There's a good chance you're running into some character coding issue. The file you're trying to grep could be in a different character encoding than your system's default encoding. Unixy systems typically default to UTF-8 these days, which is compatible with 7-bit ASCII, but not with any of the 8-bit ASCII extensions. Common 8-bit encodings in the US are ISO 8859-1 and Windows CP-1252. There are dozens more used in the rest of the world.
grep assumes all input is in your default system encoding. To
grep a file in a different encoding, use
iconv to convert it:
$ iconv -f iso8859-1 -t utf8 myfile.txt | grep something
I realize this is highly inconvenient for your recursive example, but the broader lesson is that if that fixes the problem, you should convert all the text files in that directory tree so they're compatible with your system character encoding. If you need Windows text editor compatibility, don't worry, most Windows text editors that focus on code editing cope with UTF-8, even though Windows uses UTF-16 natively these days.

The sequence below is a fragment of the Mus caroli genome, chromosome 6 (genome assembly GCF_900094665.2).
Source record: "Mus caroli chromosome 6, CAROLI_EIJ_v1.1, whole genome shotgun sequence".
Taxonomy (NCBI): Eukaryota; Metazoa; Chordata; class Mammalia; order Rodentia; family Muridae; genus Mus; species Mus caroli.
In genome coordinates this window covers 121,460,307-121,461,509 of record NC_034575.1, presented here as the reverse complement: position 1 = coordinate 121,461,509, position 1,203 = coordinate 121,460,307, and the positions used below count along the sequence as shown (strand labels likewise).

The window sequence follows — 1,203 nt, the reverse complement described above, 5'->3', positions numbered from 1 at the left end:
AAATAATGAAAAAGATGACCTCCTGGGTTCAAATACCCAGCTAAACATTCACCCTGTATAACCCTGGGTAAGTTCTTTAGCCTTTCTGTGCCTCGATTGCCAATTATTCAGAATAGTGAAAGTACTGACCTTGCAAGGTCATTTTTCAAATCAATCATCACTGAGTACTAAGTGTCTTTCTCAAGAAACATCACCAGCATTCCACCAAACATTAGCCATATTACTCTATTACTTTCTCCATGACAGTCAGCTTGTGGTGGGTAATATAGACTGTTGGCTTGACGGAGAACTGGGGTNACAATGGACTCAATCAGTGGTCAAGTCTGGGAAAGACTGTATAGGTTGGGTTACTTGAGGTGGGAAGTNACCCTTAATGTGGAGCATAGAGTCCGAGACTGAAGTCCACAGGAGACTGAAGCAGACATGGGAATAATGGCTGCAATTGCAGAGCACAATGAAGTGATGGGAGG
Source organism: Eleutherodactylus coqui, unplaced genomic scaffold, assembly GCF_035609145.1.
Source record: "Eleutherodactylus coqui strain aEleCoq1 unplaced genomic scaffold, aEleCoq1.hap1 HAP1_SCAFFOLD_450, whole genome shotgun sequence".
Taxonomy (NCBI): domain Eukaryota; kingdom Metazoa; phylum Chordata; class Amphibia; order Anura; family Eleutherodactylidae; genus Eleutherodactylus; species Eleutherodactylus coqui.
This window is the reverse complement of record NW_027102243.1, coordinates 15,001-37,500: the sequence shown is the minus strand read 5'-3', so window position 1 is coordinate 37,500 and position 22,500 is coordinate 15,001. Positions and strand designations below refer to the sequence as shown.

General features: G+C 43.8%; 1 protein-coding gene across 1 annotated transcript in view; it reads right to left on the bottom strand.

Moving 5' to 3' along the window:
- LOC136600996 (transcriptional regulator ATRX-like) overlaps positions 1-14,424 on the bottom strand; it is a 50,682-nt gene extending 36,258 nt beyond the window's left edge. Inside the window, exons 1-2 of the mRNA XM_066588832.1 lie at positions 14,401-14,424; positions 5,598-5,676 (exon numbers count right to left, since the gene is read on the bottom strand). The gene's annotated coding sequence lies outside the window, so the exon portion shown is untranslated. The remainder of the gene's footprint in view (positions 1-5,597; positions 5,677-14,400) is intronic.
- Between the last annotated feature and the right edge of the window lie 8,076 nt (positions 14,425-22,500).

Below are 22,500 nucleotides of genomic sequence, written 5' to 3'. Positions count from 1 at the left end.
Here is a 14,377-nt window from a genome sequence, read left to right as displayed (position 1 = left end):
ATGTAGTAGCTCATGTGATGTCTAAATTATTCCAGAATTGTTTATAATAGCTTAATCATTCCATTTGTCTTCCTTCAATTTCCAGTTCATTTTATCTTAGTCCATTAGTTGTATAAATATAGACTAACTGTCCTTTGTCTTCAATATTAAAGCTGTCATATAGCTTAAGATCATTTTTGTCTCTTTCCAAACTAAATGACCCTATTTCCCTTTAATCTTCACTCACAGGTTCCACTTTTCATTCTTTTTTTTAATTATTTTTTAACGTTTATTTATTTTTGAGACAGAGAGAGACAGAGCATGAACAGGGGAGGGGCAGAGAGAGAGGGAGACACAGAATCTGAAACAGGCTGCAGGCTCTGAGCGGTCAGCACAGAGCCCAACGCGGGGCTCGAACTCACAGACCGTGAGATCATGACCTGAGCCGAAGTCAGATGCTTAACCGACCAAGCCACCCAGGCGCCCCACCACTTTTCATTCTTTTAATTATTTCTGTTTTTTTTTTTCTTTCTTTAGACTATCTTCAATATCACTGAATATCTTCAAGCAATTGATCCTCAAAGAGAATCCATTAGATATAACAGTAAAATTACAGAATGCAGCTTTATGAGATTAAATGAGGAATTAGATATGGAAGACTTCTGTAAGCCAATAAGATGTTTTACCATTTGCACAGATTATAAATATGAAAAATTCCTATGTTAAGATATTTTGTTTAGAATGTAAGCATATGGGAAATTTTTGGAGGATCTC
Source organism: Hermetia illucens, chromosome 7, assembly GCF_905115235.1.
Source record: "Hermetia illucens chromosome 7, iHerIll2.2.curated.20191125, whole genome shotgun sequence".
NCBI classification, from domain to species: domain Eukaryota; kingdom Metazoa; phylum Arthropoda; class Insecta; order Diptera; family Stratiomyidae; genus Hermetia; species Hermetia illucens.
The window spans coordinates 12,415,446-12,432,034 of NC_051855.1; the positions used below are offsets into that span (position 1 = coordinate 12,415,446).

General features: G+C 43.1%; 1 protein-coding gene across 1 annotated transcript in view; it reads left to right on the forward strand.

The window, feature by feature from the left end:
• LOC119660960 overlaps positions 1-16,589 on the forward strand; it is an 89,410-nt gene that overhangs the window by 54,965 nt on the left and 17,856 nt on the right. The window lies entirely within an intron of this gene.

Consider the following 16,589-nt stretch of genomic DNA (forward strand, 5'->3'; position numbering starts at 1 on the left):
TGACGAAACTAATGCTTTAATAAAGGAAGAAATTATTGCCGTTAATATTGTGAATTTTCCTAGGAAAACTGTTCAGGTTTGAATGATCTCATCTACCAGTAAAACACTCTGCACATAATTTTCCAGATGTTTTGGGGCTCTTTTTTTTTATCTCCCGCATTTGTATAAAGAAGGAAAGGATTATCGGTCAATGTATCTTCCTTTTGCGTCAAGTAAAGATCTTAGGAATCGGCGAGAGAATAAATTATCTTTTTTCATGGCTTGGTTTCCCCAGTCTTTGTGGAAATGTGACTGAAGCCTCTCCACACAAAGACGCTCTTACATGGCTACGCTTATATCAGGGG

Another possibility is that your file uses curly quotes. The quotes you type on your keyboard are straight quotes -- ASCII 39 -- but some word processors and text editors replace them with curly quotes, or U+2019 in this example.
I like to use this command for poking through a file to investigate character coding issues:
$ od -t x1 < myfile.txt | less
There are various "hexdump" programs available, but they often do unhelpful things like display the data as 16-bit words in little-endian format. Because
od doesn't also have a printable text display column like any decent hexdump program, though, it works best for short files. I often cut down the example to something easy to test first.